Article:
Why is the concept about ringing the "StopRequest" chime so hard to grasp? You simply ring the chime in advance of your stop -- the next stop. I have music majors in the making who ring the chime to the beat of their favorite rap tune and think it's acceptable to do so! It's almost enough to make me start using the "F" word!

I can only imagine if any extra-terrestrial being ever visited this planet, and were unfortunate enough to land in a middle school setting (specifically San Jose Middle School in Novato) that their report to the Mother Ship would be liberally peppered with the "F" word. Upon further study, they would conclude that we, as humans, are "F"-ing worthless!

Meanwhile I was interested to read about law enforcement tactics employed against protestors at the recent G-20 conference in Pittsburgh. Police fired sound cannons, emmitting shrill beeps which caused demonstrators to cover their ears. (The developer of this device was obviously a former middle school teacher.}

The police followed the auditory barrage with tear gas canisters and stun grenades, exploding with pyrotechnical flashes of light. (The patent holder on this device is again, obviously a former chemistry teacher from the East Bay.)

God Bless America, God Bless School Bus Drivers, and God Bless our Teachers and Keep Them SAFE!

Friday, September 18, 2009

From Raucous Reality to Sudden Serenity

I'd rather have my mouth duct-taped to the tail pipe of a transit bus and drug naked through a prickly pear cactus patch while being chased by a pack of wild javelina than drive a bus load of school kids to/from school.

When I choose a run, I make a priority listing of what I want and what I don't want in a run. School runs and East Bay runs are always a deal-breaker. I don't do school runs and I don't do East Bay runs. Sundays off are a priority with me and I endure whatever I have to in order to have Sunday off. When I signed on to this new shake-up, I had to take a San Rafael run in order to get Saturdays/Sundays off. This means I eat up nearly two hours of my day in commuting. But, that's what I do to get Sundays off.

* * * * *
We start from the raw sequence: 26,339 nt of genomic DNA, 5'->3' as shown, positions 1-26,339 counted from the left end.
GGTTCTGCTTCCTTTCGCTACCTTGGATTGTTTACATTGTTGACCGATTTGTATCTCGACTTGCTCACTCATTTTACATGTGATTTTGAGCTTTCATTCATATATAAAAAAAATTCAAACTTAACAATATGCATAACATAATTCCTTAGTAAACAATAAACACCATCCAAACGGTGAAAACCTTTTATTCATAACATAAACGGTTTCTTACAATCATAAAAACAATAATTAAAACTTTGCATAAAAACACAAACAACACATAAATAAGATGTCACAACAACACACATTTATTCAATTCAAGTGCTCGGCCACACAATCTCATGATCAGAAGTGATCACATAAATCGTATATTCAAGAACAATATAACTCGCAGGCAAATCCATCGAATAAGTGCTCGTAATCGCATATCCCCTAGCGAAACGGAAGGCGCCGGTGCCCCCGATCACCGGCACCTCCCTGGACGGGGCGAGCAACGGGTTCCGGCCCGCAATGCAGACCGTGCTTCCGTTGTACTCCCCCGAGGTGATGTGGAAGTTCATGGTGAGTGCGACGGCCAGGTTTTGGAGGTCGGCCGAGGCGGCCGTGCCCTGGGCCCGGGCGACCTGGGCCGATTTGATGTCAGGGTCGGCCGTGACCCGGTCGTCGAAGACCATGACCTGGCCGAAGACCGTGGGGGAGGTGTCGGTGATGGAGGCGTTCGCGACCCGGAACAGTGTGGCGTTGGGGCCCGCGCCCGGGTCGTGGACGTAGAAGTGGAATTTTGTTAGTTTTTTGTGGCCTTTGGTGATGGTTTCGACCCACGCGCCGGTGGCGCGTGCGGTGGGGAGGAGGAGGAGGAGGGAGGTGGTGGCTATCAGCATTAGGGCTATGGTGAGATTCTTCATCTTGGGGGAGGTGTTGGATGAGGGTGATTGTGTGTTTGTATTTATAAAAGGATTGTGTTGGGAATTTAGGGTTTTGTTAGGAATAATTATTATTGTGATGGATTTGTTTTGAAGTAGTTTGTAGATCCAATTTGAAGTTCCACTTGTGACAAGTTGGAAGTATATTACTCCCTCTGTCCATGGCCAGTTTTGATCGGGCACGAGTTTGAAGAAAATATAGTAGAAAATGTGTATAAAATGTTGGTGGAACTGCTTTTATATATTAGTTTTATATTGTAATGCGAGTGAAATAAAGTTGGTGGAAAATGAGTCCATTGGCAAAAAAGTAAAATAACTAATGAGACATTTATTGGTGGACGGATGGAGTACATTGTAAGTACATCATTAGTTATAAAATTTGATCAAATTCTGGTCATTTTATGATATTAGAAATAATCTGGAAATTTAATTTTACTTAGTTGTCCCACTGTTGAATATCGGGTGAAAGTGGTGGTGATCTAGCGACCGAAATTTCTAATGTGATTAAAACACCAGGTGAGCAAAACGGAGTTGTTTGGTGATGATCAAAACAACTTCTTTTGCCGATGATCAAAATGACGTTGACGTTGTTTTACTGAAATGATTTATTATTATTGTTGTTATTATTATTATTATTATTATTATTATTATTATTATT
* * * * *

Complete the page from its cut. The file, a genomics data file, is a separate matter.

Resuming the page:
You can imagine my vexation and absolute chagrin when I discovered that despite my diligent and studious perusing of the available runs prior to my bid day, I completely missed the leviathon in disguise: Run 66, lurking in the brakish waters, waiting to devour the unsuspecting initiate!

On Monday morning I came to work, charged and ready to work. The morning commute into the City was a piece of cake. Nice looking and nice smelling, polite business people headed into the Financial District.

After my morning commute, I have a two-hour break. And it is what followed this two-hour break that made me want to walk barefoot across smoldering embers in an attempt to make it go away.

Routes 49 and 51 lazily wend through the backroads of northern Marin County. It's a beautiful route, taking two hours to complete. On my northbound schedule, I picked up only fifteen passengers. Compared with the slammin' jammin' 80's, this was the R&R to which I was looking forward.

At 2:01 pm, I started my southbound Route 51 ... and the "fun" began. I arrived at Marin High School where 25 students anxiously awaited my arrival. These kids, for the most part, are civil, have their fares ready and even though they talk loudly, they're not rude.

I arrived at the Redwood and Grant stop and another 15 students boarded my bus. I began to wonder, "What's going on here?" I drove to Vintage Oak Shopping Center, down South Novato Boulevard and then ... the leviathon raised its nefarious head.

As I rounded the corner of Sunset Parkway and Ignacio Blvd., I saw a mob of junior high kids from the San Jose Middle School at the bus stop. Pushing and shoving each other into the street, throwing backpacks around, punching each other and shouting to the top of their voices ... my heart sank! Oh my god! Is this my destiny?